Dr. Jewell Manspeaker, a past president of Grays Harbor College, died last weekend in California. He was 79.
Manspeaker was GHC’s president from 1989 until his retirement in 2004, when he moved to Palm Desert, California, with his wife, Ronda. He reportedly died of COVID-19.
Members of the GHC community recall his quiet leadership and kindness.
“What a wonderful man. I remember when he was president he would take his guitar and go to the child care center and play it for the kids,” said Nancy Estergard, director of GHC’s Bachelor of Applied Science program in teacher education. “Not many would even think about doing that. He left a footprint on our college history and in the hearts of many.”
Perhaps his closest confidante at the college was his assistant, Sandy Zelasko. They remained friends even after his retirement.
“The president and president’s assistant relationship is a very special one,” said Zelasko, who has served as the assistant to four GHC presidents during her 38 years with the college. “We had so much in common that we used to laugh. We were both exactly the same age, we were both twins, we both graduated from high school the same year, we each had three siblings, and both of our mothers’ name was Margaret.”
Manspeaker loved his home in Tokeland, she said. “He was a kayaker, a hiker, a fisherman – he was very much an outdoorsman,” she said. “He spent all of his college years working summers as a park ranger in the mountains in Colorado, and he really enjoyed that a lot.”
She noted that he was single when he moved here to take the job at GHC.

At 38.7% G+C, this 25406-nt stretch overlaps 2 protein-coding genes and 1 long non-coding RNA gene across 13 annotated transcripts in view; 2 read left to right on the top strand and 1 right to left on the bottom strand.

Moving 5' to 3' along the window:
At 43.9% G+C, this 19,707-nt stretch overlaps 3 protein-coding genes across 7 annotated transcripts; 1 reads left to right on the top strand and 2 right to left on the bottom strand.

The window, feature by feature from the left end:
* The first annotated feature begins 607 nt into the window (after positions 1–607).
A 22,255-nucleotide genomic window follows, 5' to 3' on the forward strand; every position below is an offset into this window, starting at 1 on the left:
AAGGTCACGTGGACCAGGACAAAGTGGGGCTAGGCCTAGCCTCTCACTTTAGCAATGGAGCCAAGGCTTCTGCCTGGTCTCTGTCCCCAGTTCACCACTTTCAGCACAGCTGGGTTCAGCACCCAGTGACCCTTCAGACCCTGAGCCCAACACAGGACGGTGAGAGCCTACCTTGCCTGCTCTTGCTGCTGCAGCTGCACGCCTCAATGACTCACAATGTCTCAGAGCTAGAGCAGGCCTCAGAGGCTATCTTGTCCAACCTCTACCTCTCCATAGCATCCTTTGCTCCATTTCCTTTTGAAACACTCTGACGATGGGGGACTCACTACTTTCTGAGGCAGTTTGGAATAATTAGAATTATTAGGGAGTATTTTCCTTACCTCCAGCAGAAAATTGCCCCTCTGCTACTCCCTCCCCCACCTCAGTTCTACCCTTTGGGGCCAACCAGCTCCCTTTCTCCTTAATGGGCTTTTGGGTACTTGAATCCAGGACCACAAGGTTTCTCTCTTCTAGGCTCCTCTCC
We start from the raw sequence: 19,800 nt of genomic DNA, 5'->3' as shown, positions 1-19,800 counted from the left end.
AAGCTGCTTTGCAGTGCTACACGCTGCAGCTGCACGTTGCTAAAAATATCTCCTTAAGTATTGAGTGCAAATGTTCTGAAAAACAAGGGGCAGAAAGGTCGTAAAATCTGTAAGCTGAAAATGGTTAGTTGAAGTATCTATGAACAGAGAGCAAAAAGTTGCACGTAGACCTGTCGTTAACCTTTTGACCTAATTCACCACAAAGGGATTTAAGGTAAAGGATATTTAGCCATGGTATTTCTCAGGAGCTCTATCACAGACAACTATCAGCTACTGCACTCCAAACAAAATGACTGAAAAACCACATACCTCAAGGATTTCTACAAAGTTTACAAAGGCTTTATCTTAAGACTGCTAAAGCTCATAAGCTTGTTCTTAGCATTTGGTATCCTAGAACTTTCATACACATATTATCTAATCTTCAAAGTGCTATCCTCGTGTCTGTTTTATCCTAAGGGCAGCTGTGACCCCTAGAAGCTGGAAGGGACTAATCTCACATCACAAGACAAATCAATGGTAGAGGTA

“I’d tease him that he was a good catch,” she said. “Jane Goldberg and I introduced him to Ronda. We were very proud that they had a lot of years together.”
Zelasko described him as “a very good president. He had a calming effect on people.”
Dr. Ed Brewster, GHC’s interim president, remembers Manspeaker for the lasting effects of his presidency.
“Dr. Manspeaker was an exceptional individual – a devoted leader who was passionate about our community and creating access to higher education,” he said. “To this day, his work has had a profound impact on countless lives.”
Under Manspeaker’s leadership, according to a statement released by the college, GHC renewed its facilities master plan, which provided long-term strategic planning for campus buildings. This led to the renovations of the Riverview Education Center in Raymond and the John Spellman Library on the main campus in Aberdeen. It also led to the construction of the Jewell C. Manspeaker building, which was completed in 2007.
There also were many instructional developments during Manspeaker’s tenure, including the development of the Worker Retraining programs to respond to the sudden downturn in the timber industry.
But many feel his greatest legacy is GHC’s World Class Scholars program.
Manspeaker introduced the program at GHC in 1993 after he attended a conference to learn about ways to create pathways to college for students in the community, according to Lisa Smith, executive director of the GHC Foundation. He presented the idea to the foundation board and asked for funding; and today, raising money for the WCS program is the foundation’s primary focus.
Smith herself completed the program in 2002 as an Aberdeen High School senior and said it had “a profound impact” on her. She recalls Bette Worth visiting her junior high school and talking about it when she was in seventh grade, and she entered the program immediately.
“I find it very interesting that I can vividly remember that day when Bette came and talked to the school, and then here I am all these years later, and now my job is to raise money for this program so other students like me can have that financial support,” she said. “The world comes full circle.”
Today, about 125 students from Grays Harbor and Pacific counties receive the award each year, she said.
Flags are being flown at half-staff on campus this week to honor Manspeaker. “I thought this was a nice gesture. He was an officer in the Navy before getting into education,” said Zelasko.
“I miss him. He was my dear friend and a darn good boss.”
The Grays Harbor College Foundation has established a fund in memory of Dr. Jewell Manspeaker. Memorial gifts may be made online at ghc.edu/foundation or via mail to the GHC Foundation, 1620 Edward P. Smith Drive, Aberdeen, WA 98520.